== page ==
Arusha, August 23, 2011 (FH) -The defence before the International Criminal Tribunal for Rwanda (ICTR) Tuesday requested for justice to be observed in the genocide trial involving former Vice-President of then Rwandan ruling party, MRND, Edouard Karemera, and disbelieves prosecution's evidence produced to support charges against him.

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"We do not have a case (against the accused). You do not have the right to convict an innocent person. We believe justice will be done to Karemera," Lead Counsel for the defendant, Dior Diagne, told a Trial Chamber presided over by Judge Dennis Byron, when presenting her closing arguments.

The counsel submitted that she believed Karemera could be convicted of crimes he committed or because of speeches he maybe guilty of, but she queried, "what is the evidence adduced to you on the contribution by Karemera to genocide in Rwanda?"

Karemera is charged in the case alongside his party's former President, Matthieu Ngirumpatse, with genocide, complicity in genocide, incitement to commit genocide and crimes against humanity, allegedly committed, mostly by members of their party, its youth wing, Interahamwe, in particular.

Co-Counsel for the accused, Felix Sow, criticized the nature of evidence produced by prosecution witnesses to support the charges against his client, submitting that most of them were convicts who had lost their civic rights in Rwanda and, therefore, invited the Chamber to view their evidence with caution as "most of their testimonies were inaccurate."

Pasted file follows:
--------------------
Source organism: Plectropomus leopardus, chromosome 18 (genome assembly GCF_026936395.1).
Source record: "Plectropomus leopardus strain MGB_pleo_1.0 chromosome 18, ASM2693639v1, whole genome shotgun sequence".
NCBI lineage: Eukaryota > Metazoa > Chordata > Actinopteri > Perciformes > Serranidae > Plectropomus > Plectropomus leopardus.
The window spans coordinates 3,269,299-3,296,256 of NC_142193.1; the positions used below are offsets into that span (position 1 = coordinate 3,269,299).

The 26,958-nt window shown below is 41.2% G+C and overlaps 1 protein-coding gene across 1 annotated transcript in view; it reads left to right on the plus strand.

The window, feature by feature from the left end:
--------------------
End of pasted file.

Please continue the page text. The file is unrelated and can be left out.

"Their morality was dubious and doubtful. One of the witnesses told the Chamber that they have the culture of telling lies in their country (Rwanda). Such testimony lacks credibility," he submitted.

According to the counsel, none of the prosecution exhibits established that the accused participated in the conspiracy to commit genocide nor had he genocidal intent to exterminate the Tutsis.

"The trial has revealed how the prosecution has changed his strategy. He provided a defective indictment and took the advantage of witnesses to bring new material facts in the course of trial. The defence objects to these new facts. The accused must know the facts of his case before the trial and not at the time of its progress," he submitted.

The matter continues Wednesday when Ngirumpatse would have the opportunity to present his views on the prosecution's case.

Karemera, a native of the former prefecture of Kibuye (western Rwanda), who was born in 1951, was arrested on June 5, 1998 in Togo and transferred to the United Nations Detention Facility (UNDF) in Arusha on July 10, 1998.

Prior to his arrest he held various senior positions including being minister of Interior in the interim government which took oath on April 8, 1994 until he fled in July, 1994.


© Hirondelle News Agency